The Milken Institute of Of Public Health at George Washington University conducted research which shows that people who consume more fast food are exposed to a higher level of the harmful chemical known as phthalates. They are some of the first researches to look at the correlation between fast food and exposure to these chemicals. Their findings appear in the journal Environmental Health Perspectives.
They found that people who ate the most amount of fast food has levels of phthalate that were as much as 40% higher than other people. The researches are concerned because phthalates are linked to a number of serious health problems in adults and children. Phthalates belong to a class of industrial chemicals that are used to make food packaging materials.The research was conducted by asking participants to filled out a detailed survey on their diet in the past 24 hours. They also provided a urine sample that researches would test for the breakdown of products of phthalates.
The researchers also discovered that grain and meat items were the most significant contributors to phthalate exposure. The grain category contained a wide variety of items including bread, cake, pizza, burritos, rice dishes and noodles.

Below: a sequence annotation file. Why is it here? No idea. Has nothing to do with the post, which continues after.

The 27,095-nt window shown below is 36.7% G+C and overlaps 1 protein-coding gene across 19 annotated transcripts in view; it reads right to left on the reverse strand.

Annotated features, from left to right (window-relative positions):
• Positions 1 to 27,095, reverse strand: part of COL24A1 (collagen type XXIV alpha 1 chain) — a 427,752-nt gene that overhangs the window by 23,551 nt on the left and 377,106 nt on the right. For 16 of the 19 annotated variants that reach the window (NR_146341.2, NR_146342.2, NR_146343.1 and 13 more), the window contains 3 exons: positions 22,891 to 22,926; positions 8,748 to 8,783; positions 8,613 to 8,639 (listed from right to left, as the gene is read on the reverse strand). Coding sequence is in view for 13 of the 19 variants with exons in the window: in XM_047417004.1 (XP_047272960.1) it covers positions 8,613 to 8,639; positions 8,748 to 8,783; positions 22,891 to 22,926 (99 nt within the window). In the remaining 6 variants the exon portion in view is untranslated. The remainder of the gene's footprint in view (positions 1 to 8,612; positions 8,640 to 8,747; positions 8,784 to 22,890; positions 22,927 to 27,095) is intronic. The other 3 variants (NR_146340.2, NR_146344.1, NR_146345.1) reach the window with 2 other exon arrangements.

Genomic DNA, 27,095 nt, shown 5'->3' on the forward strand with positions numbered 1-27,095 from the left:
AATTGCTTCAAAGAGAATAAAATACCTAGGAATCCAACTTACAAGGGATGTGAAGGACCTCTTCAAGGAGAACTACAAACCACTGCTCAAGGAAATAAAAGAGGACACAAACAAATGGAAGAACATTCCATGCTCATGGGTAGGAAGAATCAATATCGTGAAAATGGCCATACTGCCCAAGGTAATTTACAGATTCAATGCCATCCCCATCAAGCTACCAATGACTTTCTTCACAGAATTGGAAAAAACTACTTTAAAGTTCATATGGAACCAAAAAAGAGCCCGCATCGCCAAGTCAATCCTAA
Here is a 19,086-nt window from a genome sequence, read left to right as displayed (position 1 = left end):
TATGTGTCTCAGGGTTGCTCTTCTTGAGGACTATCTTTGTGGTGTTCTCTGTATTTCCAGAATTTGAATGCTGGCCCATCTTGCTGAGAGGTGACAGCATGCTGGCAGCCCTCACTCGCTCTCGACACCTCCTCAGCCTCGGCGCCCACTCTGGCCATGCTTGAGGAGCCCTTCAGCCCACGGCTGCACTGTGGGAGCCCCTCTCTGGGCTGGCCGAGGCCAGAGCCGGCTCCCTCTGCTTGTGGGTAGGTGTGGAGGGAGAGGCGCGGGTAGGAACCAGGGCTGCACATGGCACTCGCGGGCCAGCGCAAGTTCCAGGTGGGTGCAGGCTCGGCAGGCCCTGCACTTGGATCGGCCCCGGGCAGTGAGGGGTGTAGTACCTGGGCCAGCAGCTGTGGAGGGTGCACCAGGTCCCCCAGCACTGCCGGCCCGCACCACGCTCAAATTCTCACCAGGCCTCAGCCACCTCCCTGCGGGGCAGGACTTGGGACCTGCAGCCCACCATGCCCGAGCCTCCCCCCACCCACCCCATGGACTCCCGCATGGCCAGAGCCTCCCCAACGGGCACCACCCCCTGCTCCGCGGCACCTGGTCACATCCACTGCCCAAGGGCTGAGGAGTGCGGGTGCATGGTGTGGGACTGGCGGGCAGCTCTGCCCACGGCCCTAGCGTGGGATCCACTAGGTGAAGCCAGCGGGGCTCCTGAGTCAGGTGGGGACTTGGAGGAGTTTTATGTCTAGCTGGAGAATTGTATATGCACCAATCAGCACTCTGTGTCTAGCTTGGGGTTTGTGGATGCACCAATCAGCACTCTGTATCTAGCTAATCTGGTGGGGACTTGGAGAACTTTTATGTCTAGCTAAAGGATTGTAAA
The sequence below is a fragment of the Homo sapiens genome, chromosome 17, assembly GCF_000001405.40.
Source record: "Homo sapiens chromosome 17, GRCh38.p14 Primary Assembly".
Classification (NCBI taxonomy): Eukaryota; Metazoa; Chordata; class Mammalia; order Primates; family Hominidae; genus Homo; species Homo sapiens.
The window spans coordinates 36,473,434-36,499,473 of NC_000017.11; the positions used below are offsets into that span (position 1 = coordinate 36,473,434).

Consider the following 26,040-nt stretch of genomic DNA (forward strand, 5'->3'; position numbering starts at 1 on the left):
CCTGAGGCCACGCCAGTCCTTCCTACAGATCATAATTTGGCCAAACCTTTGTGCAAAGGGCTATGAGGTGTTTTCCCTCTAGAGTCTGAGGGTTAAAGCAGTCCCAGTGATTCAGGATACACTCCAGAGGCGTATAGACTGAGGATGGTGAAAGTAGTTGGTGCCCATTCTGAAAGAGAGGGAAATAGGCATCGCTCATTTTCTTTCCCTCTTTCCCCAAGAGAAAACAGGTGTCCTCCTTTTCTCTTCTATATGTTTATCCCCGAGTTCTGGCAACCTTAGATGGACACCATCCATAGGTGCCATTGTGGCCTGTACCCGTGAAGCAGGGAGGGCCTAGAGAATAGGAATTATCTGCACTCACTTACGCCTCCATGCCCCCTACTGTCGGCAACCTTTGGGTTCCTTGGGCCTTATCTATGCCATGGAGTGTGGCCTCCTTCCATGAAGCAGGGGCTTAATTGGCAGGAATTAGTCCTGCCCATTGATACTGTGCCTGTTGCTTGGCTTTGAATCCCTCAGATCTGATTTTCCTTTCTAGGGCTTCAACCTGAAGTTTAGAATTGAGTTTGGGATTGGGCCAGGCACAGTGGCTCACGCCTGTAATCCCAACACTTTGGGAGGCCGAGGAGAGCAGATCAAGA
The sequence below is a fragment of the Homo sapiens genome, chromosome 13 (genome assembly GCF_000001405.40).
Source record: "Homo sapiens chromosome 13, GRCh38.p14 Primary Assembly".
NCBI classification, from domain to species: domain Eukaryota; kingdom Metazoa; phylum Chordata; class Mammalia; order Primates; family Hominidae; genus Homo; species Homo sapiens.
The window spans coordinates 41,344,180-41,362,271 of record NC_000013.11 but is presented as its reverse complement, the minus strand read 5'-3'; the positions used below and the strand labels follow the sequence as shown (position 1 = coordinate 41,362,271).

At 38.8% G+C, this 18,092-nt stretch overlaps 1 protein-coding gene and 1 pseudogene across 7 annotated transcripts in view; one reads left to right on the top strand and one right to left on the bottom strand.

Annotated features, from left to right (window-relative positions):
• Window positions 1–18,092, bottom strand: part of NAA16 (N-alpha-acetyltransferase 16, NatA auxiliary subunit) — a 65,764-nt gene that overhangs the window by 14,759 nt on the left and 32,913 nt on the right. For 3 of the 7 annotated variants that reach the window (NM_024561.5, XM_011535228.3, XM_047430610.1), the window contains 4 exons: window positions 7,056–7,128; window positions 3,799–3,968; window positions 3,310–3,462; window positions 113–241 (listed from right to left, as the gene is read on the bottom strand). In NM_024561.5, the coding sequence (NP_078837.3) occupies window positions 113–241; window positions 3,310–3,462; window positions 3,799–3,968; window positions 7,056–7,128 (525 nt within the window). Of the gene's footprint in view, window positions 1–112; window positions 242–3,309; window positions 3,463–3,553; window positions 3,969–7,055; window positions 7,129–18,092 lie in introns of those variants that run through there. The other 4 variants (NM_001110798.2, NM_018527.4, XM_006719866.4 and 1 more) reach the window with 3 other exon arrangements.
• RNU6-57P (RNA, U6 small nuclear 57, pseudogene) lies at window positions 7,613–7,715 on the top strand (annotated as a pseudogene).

In addition, the researchers also looked for exposure to another chemical found in plastic food packaging–BPA. Researchers also believe exposure to BPA can lead to health and behavior problems, especially for young children. This study found no association between total fast food intake and BPA. However, Zota and her colleagues found that people who ate fast food meat products had higher levels of BPA than people who reported no fast food consumption.
This study fits into a bigger field of ongoing research showing that phthalates are in a wide variety of personal products, toys, perfume and even food. In 2008 Congress banned the use of phthalates in the production of children’s toys because of concerns about the health impact of these chemicals.
But Zota notes that DEHP and DiNP are two phthalates still in use despite concerns that they leach out of products and get into the human body. Studies of the health impact of exposure to these chemicals have suggested they can damage the reproductive system and they may lead to infertility.